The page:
162 relations: Agriculture, Agrobacterium tumefaciens, American College of Nutrition, Antimicrobial resistance, Bacillus thuringiensis, Backcrossing, Bacteria, Battle for Grain, Biodiversity, Biometrics, Bt cotton, Calcium, Cauliflower, Cauliflower mosaic virus, Cell (biology), Cell biology, Cell division, Cereal, Chemistry, Chromosome, Chromosome engineering, Cisgenesis, Colchicine, Crop yield, Cultigen, Cultivar, Cultivated plant taxonomy, Cytoplasmic male sterility, Detasseling, Dimethyl sulfate, DNA profiling, Double-pair mating, Doubled haploidy, Drought, Drug tolerance, Embryo, Embryo rescue, Entomology, Ethyl methanesulfonate, European Society of Breeding Research, F1 hybrid, Family-based QTL mapping, Fertilisation, Food security, Fungus, Gartons Agricultural Plant Breeders, Gene, Gene expression, Gene gun, Gene–environment interaction, ..., Genetic diversity, Genetic engineering, Genetic recombination, Genetically modified crops, Genetically modified food, Genetically modified food controversies, Genetically modified organism, Genetics, Genome, Genomics of domestication, Genotype, George Harrison Shull, Global issue, Government, Green Revolution, Gregor Mendel, Helicoverpa zea, Herbicide, Heterosis, Hybrid (biology), Insect, Intellectual property, International Code of Nomenclature for Cultivated Plants, Iron, Italy, Keith Downey (agricultural scientist), Laboratory, Luther Burbank, Maize, Marcus Morton Rhoades, Marker-assisted selection, Mechanical weed control, Medication, Mendelian inheritance, Microinjection, Mildew, Molecular biology, Molecular breeding, Molecular marker, Mutagen, Mutant, Nature, Nazareno Strampelli, New Rice for Africa, Niels Ebbesen Hansen, Nitrogen, Norman Borlaug, Nutrient, Nutrition, Oat, Organic farming, Orthodox seed, Oryza glaberrima, Pathology, Pea, Pest (organism), Pharming (genetics), Phenotype, Phenotypic trait, Phosphorus, Physiology, Phytochemistry, Plant, Plant breeders' rights, Plant breeding in Nepal, Plant tissue culture, Poison, Pollen, Pollination, Pollination bags, Pollinator exclusion experiment, Polyploid, Potato, Promoter (genetics), Protein, Protoplast, Quality (business), Quantitative trait locus, Radiation, Recalcitrant seed, Reproduction, Rhizobium rhizogenes, Riboflavin, RNA interference, Rye, Salinity, Science (journal), Scientist, Seedling, Selection methods in plant breeding based on mode of reproduction, Smart breeding, Solanine, Somaclonal variation, Statistics, Substantial equivalence, Systematics, Temperature, The Guardian, Thomas Andrew Knight, Transcription (biology), Transcription factor, Transposable element, Triticale, United States, University of Texas at Austin, Vegetable, Vegetative reproduction, Virus, Vitamin C, Wheat, World War II, Zygosity. Expand index (112 more) » « Shrink index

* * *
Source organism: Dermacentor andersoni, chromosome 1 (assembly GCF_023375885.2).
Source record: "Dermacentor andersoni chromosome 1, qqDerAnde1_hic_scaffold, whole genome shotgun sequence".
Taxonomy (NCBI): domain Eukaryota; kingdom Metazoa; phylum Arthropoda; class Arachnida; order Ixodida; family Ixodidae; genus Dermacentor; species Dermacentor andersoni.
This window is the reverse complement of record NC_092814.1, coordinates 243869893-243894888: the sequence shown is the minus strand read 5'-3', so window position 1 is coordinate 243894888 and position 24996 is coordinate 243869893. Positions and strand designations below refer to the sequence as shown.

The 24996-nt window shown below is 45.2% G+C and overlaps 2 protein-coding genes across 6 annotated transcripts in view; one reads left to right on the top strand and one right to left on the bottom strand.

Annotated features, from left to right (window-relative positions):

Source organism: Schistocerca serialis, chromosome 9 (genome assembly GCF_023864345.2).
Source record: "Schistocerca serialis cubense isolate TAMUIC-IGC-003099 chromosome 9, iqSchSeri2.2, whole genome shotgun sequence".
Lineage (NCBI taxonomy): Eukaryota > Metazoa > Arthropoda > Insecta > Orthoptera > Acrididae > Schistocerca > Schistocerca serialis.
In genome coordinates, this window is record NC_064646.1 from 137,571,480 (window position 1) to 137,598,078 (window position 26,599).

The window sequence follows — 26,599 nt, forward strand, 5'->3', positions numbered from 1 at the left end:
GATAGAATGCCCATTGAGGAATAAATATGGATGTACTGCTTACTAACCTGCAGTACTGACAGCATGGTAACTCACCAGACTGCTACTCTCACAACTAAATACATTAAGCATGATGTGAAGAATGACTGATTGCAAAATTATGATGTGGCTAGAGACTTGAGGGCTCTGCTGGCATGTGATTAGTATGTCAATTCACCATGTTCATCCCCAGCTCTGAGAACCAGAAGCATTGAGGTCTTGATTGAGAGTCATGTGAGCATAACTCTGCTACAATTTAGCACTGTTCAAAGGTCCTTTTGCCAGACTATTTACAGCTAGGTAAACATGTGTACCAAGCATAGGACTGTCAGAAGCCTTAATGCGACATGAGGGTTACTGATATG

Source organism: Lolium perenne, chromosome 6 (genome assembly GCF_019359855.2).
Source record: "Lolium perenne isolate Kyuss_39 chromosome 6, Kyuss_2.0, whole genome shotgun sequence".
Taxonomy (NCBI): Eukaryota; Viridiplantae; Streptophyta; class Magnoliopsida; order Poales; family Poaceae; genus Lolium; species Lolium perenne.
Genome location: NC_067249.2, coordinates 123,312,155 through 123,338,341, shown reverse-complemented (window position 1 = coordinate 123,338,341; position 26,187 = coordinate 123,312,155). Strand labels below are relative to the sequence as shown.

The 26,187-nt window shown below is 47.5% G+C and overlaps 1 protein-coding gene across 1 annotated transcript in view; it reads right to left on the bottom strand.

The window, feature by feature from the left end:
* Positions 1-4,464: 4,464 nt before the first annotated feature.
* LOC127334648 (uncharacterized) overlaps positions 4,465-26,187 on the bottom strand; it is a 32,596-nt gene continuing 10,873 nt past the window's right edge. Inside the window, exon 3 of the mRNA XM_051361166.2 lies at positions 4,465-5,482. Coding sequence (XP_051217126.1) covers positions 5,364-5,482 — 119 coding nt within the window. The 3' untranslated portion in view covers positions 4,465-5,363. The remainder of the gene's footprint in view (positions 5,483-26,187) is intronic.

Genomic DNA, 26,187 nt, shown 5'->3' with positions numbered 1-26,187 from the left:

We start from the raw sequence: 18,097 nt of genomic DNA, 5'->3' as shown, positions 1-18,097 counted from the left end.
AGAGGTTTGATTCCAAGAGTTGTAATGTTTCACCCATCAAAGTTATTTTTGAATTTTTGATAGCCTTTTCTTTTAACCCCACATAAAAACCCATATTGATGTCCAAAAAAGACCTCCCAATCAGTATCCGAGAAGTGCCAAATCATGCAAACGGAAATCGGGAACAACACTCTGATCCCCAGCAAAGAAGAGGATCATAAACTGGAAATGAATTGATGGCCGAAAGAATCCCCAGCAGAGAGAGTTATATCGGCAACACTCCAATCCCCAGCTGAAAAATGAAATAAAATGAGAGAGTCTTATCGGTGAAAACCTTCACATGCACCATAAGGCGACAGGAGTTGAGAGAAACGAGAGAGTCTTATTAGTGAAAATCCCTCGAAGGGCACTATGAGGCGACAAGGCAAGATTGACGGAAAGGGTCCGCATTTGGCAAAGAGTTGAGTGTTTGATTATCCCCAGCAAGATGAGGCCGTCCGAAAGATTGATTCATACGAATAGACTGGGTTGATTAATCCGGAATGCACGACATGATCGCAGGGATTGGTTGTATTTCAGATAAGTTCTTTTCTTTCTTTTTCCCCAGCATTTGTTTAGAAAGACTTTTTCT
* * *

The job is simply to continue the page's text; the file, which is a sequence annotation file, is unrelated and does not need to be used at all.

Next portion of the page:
Agriculture is the cultivation of land and breeding of animals and plants to provide food, fiber, medicinal plants and other products to sustain and enhance life.